Supply Chain

Going, Going…

Electronic marketplaces such as Covisint were once poised to revolutionize purchasing. Now, even ''evolutionize'' might be overselling it.
Poul Funder LarsenJuly 21, 2004

Call it dot-bomb redux. Amid great fanfare in 2000, Covisint wowed the procurement world when it launched its ambitious global online business-to-business marketplace for the car industry. Supported by the likes of Daimler-Chrysler, Ford, and General Motors, the project’s backers crowed that Covisint would soon generate billions of dollars of business annually as buyers and sellers flocked to its site. But they were in for a rude awakening.

Business on the big auction site never boomed, and by last December Covisint began to collapse. First it sold its electronic auction business to rival FreeMarkets, an auction site turned electronic supply-chain service provider, and then the rest of its operations were acquired by software company CompuWare in March.

The high-profile flameout provides yet more evidence that E-procurement remains a work in progress. For a host of reasons, companies — both buyers and sellers — haven’t rushed to the exchanges as procurement experts had once predicted. “It was the triumph of hope over reality,” comments David Rich-Jones, CEO of Xchanging Procurement Services, an outsourcing firm in London. And the reality today is that the majority of B2B procurement still takes place offline, rather than via online auctions, electronic catalogs, and the like.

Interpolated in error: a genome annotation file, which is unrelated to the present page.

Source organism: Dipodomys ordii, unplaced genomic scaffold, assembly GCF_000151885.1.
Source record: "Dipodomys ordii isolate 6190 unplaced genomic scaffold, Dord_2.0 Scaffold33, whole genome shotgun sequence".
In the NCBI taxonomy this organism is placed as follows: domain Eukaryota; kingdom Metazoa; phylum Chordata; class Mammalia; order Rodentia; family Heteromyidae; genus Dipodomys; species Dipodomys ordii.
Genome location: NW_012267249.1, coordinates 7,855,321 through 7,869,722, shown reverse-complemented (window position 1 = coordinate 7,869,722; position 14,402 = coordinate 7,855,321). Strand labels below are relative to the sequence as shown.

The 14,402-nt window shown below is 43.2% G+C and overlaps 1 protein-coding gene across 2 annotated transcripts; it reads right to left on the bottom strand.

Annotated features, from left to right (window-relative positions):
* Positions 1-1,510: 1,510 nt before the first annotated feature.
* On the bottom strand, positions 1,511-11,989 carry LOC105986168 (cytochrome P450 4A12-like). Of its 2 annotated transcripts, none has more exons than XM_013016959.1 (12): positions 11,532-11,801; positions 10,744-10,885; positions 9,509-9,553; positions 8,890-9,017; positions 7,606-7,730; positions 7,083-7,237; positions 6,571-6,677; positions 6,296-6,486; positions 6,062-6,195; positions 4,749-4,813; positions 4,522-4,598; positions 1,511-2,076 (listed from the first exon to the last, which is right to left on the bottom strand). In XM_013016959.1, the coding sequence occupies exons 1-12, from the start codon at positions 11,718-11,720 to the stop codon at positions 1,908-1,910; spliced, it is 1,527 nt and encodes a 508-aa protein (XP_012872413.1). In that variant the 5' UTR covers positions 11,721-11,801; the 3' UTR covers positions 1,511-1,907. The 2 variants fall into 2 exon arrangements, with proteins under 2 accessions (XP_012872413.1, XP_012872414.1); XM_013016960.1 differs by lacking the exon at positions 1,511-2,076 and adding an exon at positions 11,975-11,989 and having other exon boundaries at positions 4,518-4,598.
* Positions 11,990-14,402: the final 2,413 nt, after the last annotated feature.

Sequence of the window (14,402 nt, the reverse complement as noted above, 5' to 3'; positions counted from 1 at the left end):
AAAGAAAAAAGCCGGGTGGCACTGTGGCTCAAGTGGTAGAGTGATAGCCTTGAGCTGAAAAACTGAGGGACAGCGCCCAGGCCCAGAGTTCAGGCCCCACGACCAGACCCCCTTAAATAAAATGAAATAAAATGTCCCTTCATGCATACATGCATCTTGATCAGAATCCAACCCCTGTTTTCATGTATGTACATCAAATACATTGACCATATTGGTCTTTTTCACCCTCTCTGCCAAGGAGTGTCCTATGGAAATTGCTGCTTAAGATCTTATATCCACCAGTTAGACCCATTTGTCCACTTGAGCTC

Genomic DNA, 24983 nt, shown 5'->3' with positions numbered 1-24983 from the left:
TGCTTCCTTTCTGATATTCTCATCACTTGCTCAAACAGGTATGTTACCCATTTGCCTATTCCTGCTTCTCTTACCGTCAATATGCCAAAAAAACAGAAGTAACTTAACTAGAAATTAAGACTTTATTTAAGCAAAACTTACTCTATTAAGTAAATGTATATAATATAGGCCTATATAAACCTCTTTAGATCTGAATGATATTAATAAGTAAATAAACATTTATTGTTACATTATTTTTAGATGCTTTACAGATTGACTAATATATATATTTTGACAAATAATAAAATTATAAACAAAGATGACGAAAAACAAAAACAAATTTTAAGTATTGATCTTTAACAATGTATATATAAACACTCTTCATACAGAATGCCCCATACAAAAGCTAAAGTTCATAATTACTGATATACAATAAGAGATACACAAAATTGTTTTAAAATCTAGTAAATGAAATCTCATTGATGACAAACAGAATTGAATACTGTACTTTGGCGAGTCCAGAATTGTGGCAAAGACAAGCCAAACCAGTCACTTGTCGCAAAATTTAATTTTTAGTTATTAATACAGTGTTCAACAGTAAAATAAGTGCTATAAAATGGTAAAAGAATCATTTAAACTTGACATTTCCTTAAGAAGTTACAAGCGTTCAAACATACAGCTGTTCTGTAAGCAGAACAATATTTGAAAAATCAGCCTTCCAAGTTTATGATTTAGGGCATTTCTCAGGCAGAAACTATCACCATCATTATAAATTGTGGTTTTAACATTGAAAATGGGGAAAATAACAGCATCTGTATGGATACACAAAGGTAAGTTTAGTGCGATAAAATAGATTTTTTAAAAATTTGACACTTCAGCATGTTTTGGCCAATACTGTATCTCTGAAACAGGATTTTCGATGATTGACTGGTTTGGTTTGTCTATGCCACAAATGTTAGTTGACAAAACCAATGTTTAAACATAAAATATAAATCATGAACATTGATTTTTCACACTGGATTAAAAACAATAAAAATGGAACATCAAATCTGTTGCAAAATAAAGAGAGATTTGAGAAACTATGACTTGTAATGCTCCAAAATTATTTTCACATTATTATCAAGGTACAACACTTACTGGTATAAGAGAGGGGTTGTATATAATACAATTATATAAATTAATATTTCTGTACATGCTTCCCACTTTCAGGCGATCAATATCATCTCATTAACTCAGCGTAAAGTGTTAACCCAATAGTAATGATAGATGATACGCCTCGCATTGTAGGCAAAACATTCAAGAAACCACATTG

One explanation for the low take-up is that companies quickly discovered online procurement was more complicated than they’d initially thought. “Many companies actually saw connecting to the Internet exchanges as a way to solve their internal problems,” says Bastiaan Soeteman, a principal at ATKearney in Amsterdam. “But in effect, the exchanges are really just enablers, a set of tools. You have to already be pretty well structured internally to do this sort of thing.”

Many exchanges that opened in the dot-com heyday aren’t around today. A Wharton Business School study found that of the 1,500 independent B2B exchanges alive in April 2000, only 43 percent were still in business by July 2002, and researchers predicted that the number would continue to dwindle in 2003. Yet there’s reason for optimism. As G. Bruce Friesen, an independent organization-development consultant in Vancouver, puts it, “The B2B revolution isn’t over. It’s just out for retooling.” He adds: “Online B2B exchanges have struggled to displace their offline counterparts in many ways, but corporate marketing and buying departments and the online B2B exchanges that are still around are finding ways to adapt themselves to each other’s needs.”

The Known World

Indeed, many of the original benefits that E-marketplace experts touted are still enticing companies today. The difference, they say, is that the survivors have learned how to focus.

At ForgeFinder Inc., an online exchange founded in 1999 that connects makers of die-forged and other metal products to buyers (mostly carmakers), membership continues to grow. CEO and owner Kyle E. Gillman projects a 15 percent growth in the next year, which would bring the exchange to nearly 700 participants. Gillman had considered buying Covisint’s auction service but decided not to. “Now I only need to compete against FreeMarkets, not FreeMarkets and Covisint,” he says. “The key to success is to know everything about the business from both the buyers’ and sellers’ perspectives, and to not try and sell everything to everybody.”